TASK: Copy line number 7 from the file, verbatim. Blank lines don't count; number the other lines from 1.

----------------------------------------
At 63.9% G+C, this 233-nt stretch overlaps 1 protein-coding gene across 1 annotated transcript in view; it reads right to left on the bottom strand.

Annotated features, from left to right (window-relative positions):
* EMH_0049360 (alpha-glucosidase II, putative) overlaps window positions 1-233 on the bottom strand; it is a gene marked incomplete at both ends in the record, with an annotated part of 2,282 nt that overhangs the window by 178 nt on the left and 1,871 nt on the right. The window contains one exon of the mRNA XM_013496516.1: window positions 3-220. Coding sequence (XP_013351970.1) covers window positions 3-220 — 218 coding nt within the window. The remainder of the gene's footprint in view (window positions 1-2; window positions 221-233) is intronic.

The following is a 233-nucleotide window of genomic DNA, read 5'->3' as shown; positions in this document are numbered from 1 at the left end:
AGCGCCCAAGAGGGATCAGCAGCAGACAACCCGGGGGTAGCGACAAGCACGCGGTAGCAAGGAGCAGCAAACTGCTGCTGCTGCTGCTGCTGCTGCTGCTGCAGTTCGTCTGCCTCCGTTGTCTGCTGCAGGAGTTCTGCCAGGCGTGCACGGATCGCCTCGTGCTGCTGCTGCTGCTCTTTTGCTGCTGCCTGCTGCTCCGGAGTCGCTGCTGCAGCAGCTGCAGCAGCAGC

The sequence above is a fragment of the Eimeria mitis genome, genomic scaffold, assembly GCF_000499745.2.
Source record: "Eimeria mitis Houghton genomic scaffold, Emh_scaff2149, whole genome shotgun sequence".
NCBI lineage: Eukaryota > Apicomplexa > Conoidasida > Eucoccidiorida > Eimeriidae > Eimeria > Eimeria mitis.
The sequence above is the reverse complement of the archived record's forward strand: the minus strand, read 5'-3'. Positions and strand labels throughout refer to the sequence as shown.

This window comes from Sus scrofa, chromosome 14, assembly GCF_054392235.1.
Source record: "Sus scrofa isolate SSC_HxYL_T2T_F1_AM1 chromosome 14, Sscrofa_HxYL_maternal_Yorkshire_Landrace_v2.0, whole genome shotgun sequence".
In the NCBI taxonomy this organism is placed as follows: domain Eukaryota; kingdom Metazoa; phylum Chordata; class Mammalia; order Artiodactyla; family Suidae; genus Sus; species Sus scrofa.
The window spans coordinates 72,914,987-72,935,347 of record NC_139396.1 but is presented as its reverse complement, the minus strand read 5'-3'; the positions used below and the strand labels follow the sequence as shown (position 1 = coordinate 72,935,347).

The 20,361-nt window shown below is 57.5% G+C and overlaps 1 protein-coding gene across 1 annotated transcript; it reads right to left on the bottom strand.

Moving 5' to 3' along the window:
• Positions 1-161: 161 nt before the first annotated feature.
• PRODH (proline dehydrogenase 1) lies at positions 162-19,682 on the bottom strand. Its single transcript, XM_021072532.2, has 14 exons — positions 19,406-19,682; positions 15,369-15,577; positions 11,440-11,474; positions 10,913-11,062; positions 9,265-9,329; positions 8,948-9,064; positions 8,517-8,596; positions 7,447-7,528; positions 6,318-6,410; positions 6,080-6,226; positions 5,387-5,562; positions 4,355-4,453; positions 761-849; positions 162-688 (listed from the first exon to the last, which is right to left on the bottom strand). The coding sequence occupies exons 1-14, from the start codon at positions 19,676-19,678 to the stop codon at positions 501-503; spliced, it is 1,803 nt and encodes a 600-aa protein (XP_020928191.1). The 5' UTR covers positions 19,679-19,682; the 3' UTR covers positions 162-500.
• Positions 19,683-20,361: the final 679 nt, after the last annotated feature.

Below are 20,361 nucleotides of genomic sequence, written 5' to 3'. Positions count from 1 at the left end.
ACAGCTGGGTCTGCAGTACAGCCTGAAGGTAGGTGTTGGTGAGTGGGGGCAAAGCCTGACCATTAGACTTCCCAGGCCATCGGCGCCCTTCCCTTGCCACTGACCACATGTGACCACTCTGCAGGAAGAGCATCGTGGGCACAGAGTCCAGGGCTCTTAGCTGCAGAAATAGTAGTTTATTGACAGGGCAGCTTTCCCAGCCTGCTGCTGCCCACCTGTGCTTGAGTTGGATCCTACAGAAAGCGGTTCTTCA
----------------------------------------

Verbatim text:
Source record: "Eimeria mitis Houghton genomic scaffold, Emh_scaff2149, whole genome shotgun sequence".